With analysts searching the Black Sea for Russia’s missing surface fleet, the Ukrainian Navy seems to have solved the mystery. As of last weekend, they reported, 10 Russian Navy boats had crossed into the Sea of Azov. The Ukrainians counted only one Russian warship left in the Black Sea. 

Instead, Russia prowls the Black Sea with four submarines, three of them missile carriers, Ukrainian military spokesman Dmytro Pletenchuk said Monday on national television.

Other reports have three amphibious assault ships, three missile ships,  and 12 surface warships concentrated in the Azov for “exercises.” Last April, Britain’s defense minister, Grant Shapps, tweeted that Russia’s Black Sea Fleet has essentially been rendered “functionally inactive.” 

And the Azov does not look like a safe refuge.

On Monday, Ukraine’s Military Intelligence announced that its sea drones had penetrated the Azov and hit the Engineer Smirnov tugboat near the Russian port of Yeysk. Military Intelligence spokesman Andriy Yusov said: “The destructive fire damage was inflicted after a successful breakthrough of the Russian line of defensive barriers in the Black Sea.”

Ukrainian military news site Defense Express reported: “This was the first time in the full-scale war that Ukrainian drones hit a Russian target in the Sea of Azov.” Crimean Wind posted: “The fact there is a real hunt for the Russian fleet in the Sea of Azov is just mega-positive news that is difficult to overestimate.”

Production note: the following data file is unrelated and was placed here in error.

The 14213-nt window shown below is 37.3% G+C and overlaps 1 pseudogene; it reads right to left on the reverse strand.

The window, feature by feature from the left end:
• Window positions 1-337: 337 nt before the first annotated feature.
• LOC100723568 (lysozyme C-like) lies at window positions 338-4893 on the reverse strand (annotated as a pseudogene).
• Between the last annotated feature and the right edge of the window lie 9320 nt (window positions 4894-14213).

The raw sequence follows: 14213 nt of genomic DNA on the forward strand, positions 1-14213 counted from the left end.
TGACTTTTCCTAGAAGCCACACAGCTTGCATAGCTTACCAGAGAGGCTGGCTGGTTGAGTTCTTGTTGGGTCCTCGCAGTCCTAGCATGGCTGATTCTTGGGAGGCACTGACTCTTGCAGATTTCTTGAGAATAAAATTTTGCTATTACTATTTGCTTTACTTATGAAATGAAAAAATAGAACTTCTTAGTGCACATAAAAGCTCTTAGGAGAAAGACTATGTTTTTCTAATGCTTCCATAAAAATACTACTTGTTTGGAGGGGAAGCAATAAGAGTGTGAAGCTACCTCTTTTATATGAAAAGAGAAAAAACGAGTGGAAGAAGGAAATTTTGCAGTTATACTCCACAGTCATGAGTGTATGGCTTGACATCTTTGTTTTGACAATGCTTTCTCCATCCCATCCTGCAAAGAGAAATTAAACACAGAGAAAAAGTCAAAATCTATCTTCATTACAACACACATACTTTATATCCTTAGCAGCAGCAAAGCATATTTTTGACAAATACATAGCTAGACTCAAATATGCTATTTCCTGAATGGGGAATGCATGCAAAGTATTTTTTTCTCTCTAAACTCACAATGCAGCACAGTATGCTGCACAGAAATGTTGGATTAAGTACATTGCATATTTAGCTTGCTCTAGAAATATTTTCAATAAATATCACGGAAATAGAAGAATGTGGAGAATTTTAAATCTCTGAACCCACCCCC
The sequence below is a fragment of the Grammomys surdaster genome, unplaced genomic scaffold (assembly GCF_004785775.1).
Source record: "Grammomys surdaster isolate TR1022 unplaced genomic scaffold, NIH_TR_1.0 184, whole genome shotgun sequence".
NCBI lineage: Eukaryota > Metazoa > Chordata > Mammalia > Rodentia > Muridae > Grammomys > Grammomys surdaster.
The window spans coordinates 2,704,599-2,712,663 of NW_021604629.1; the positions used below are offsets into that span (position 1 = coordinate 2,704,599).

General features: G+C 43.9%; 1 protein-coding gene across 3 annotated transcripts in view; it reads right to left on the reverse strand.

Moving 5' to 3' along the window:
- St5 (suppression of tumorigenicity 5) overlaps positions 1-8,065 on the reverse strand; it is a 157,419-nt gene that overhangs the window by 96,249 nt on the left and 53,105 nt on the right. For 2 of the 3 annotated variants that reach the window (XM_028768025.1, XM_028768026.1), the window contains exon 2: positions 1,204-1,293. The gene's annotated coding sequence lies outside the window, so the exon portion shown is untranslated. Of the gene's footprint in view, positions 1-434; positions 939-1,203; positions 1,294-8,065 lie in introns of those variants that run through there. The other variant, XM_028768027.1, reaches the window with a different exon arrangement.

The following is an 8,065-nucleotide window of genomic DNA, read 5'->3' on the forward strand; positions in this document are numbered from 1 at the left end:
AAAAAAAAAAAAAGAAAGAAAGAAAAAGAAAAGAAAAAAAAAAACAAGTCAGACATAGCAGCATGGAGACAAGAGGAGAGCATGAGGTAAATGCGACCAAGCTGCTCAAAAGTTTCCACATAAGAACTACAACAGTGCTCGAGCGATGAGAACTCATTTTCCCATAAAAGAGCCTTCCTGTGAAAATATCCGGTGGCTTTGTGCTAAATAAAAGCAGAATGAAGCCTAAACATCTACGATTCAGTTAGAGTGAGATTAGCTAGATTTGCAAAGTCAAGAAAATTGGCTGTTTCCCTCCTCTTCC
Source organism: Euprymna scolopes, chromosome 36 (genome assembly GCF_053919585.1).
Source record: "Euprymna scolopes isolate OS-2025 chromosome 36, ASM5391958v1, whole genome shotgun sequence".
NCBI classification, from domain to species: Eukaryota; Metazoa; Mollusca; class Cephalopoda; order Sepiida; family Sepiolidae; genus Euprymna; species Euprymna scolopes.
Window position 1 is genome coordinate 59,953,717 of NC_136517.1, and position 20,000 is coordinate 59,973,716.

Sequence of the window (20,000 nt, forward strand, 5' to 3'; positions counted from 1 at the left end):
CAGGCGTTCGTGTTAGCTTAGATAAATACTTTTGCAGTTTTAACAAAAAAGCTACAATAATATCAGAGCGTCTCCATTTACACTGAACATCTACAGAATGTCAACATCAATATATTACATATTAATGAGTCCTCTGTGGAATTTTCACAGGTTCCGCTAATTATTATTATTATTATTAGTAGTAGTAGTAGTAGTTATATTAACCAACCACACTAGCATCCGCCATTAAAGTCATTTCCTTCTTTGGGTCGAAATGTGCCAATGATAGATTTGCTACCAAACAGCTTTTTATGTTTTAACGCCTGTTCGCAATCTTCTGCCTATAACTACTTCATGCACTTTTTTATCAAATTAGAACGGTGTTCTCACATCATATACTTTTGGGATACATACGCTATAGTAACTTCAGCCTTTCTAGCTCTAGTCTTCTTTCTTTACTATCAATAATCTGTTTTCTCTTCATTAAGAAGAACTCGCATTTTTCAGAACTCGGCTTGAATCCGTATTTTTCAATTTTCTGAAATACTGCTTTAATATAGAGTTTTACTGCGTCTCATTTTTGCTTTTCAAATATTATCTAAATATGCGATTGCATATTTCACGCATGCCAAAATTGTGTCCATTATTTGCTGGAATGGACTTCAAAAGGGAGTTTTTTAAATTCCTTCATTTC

For Russia’s surface fleet, this breaks a continuous Black Sea presence since 1783, the year Prince Grigory Potemkin founded the Black Sea Fleet in Sevastopol. Even during the Nazi occupations of Odesa and Sevastopol during World War II, the Black Sea Fleet continued to operate.

With the Black Sea fleet bottled up in the Azov, it is unclear what Ukraine’s strategy is. This week, Ukraine has used as many of 20 US-supplied ATACM cruise missiles to take out about six Russian anti- S-300 and S-400 land-to-air missile units in Crimea. 

Some analysts say these missile raids are designed to clear the way for the entry of Western-supplied Ukrainian F-16s in coming weeks.

Many Russians on the peninsula seem to feel the tightening of a noose.

Atesh, a pro-Ukrainian partisan group that operates a widely read Telegram channel, reported this week that Russian air defense commanders have issued a ‘recommendation’ to their soldiers that they start evacuating their families from Crimea to the safety of military camps in Southern Russia. 

And, for Russian ship captains who make it to the safety of the Caspian, bad news awaits. This week, Ukrainian long-range Lyutiy drones were spotted circling over Kaspiysk, a Russian port on the Caspian. There, the Dagdizel Plant, a subsidiary of the Moscow-based Tactical Missiles Corporation, produces torpedoes for Russia’s Navy.

To change the subject from Ukraine, the Russian Navy is promoting its power projection by steaming Wednesday into Havana, Cuba for a five-day goodwill visit. As television cameras whirred, and Russian diplomats took selfies, the frigate Admiral Gorshkov and the nuclear-powered submarine Kazan entered Havana harbor. In speeches no mention was made of the slow motion demise of Russia’s storied Black Sea Fleet.